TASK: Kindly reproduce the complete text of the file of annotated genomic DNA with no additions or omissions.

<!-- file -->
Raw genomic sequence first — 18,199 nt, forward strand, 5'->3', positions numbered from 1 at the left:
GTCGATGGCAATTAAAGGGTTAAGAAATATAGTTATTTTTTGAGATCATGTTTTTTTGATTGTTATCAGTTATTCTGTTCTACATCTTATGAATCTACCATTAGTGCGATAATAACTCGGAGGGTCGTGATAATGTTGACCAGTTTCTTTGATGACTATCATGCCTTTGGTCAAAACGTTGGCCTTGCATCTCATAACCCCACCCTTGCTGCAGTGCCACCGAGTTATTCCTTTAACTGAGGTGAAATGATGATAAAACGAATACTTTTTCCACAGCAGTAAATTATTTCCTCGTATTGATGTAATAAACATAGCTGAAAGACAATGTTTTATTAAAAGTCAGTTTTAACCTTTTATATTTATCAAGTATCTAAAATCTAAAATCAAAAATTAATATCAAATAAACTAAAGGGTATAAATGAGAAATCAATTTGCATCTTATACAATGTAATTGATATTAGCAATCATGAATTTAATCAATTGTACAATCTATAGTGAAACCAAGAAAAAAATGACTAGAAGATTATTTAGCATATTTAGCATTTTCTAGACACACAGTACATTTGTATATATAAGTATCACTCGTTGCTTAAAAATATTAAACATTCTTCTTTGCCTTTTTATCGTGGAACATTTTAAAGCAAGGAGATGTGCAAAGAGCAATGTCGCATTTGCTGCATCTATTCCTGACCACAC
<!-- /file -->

Raw genomic sequence first — 18,199 nt, forward strand, 5'->3', positions numbered from 1 at the left:
GTCGATGGCAATTAAAGGGTTAAGAAATATAGTTATTTTTTGAGATCATGTTTTTTTGATTGTTATCAGTTATTCTGTTCTACATCTTATGAATCTACCATTAGTGCGATAATAACTCGGAGGGTCGTGATAATGTTGACCAGTTTCTTTGATGACTATCATGCCTTTGGTCAAAACGTTGGCCTTGCATCTCATAACCCCACCCTTGCTGCAGTGCCACCGAGTTATTCCTTTAACTGAGGTGAAATGATGATAAAACGAATACTTTTTCCACAGCAGTAAATTATTTCCTCGTATTGATGTAATAAACATAGCTGAAAGACAATGTTTTATTAAAAGTCAGTTTTAACCTTTTATATTTATCAAGTATCTAAAATCTAAAATCAAAAATTAATATCAAATAAACTAAAGGGTATAAATGAGAAATCAATTTGCATCTTATACAATGTAATTGATATTAGCAATCATGAATTTAATCAATTGTACAATCTATAGTGAAACCAAGAAAAAAATGACTAGAAGATTATTTAGCATATTTAGCATTTTCTAGACACACAGTACATTTGTATATATAAGTATCACTCGTTGCTTAAAAATATTAAACATTCTTCTTTGCCTTTTTATCGTGGAACATTTTAAAGCAAGGAGATGTGCAAAGAGCAATGTCGCATTTGCTGCATCTATTCCTGACCACAC